Official INASA Opening Promises Healthier Future in Guinea-Bissau

Guinea-Bissau celebrated the official opening of its new national public health institute, INASA, in February, marking the country’s remarkable journey to rebuild its war-torn public health system. The celebration attracted a crowd of well-wishers representing Guinea-Bissau’s prime minister, government ministries, and development partners; partners and collaborators from other African countries; WHO; and the governments of Brazil, Portugal, Spain, China, Angola, Cape Verde, Iceland, and Denmark, among others. 

INASA 2011Scientific seminars, tours, partner recognition, and a keynote speech by INASA President Amabelia Rodrigues highlighted the inaugural event. Festivities began with a ribbon-cutting outside the new headquarters building, which houses the INASA administrative staff as well as state-of-the-art meeting and training space available nowhere else in the bomb-damaged capital city of Bissau. 

The new institute links and unites the formerly fragmented components of Guinea-Bissau’s national public health system and is already promoting evidence-based decision making that is improving lives in Guinea-Bissau. With its own and leveraged funds from IANPHI and other partners, and guidance from colleagues in Brazil and Portugal, Guinea-Bissau has rebuilt its lab and galvanized disease monitoring and reporting. The national school of public health is now part of INASA and is training public health staff, nurses, midwives, and lab technicians to replace those who fled during the civil war. A surveillance program equipped with laptops and cell phones has reduced response time to outbreaks from weeks to days.

The journey from dream to reality was impeded by a sad recent history of coups and coup attempts, political crises, and civil war and destruction – but was ultimately achieved through the determination and perseverance of the country’s public health leadership. Born from a vision by Guinea-Bissau’s Secretary General for Health Augusto Paulo Silva more than 15 years ago, the project to create the new institute was ultimately started with IANPHI seed funding in 2009. Since then, every day brings more partners and more progress toward development of a fully functional NPHI.

INASA was IANPHI’s first project and its most successful in actualizing the vision of IANPHI leadership and members, said IANPHI Project Manager Allison Greenspan who represented the association at the inaugural event.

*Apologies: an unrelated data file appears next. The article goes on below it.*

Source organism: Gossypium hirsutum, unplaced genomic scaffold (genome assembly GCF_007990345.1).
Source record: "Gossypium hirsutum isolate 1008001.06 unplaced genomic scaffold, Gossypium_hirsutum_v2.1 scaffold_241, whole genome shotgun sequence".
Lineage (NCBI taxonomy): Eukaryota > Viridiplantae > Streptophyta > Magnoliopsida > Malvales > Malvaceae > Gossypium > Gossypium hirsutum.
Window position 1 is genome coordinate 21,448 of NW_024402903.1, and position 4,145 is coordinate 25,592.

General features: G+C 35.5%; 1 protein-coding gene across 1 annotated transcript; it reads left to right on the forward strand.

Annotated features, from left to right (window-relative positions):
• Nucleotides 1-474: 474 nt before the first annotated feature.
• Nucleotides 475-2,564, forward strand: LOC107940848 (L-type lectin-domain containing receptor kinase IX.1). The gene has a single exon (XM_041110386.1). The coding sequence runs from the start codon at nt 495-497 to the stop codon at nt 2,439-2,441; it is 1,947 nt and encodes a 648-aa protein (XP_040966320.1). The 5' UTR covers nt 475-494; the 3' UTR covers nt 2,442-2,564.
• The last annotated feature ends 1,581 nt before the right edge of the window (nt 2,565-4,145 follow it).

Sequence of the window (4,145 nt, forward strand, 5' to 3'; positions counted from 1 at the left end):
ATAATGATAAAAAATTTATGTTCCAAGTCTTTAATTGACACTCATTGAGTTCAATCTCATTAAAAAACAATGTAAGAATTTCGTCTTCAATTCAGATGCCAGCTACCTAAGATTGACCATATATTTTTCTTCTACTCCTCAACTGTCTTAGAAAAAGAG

"Since 2006, we have  learned many important lessons about developing national public health institutes," she said. "First is the importance of partnerships. As you know from the experience in Guinea Bissau, IANPHI works closely in country with major development partners along with IANPHI members to leverage their expertise and resources in support of strategic plans for NPHI development. With a plan in hand, a country like Guinea Bissau – which has not traditionally been the focus of donors – has been able, against all odds and in the most challenging circumstances, to attract resources and virtually transform its capacity within a few short years. 

"The second lesson is that NPHIs cannot be created overnight. The world’s strongest institutes have been built over decades. Particularly in countries with little to start with, the initial gains can be dramatic. But these gains are also fragile. We must all persevere over time to ensure that the steady progress we are observing is not lost. 

INASA Opening Poster"The final big lesson – and the most important – is the value of leadership to champion the development and nurturing of a new institute. Successful projects have been due largely to in-country leaders who wish to improve their citizens’ health and who recognize the value of a science- driven public health approach – not to mention who have lots of energy and commitment. The key to success is a dynamic, driven champion who takes on the goal of building a strong NPHI, supported by a gifted staff and a catalyst who can help pull together a plan, the players, and sources of support to get things started. In many cases, IANPHI may act as the catalyst, but it is the leaders in the country who make things happen and make projects thrive."

Read more about creation of Guinea-Bissau INASA.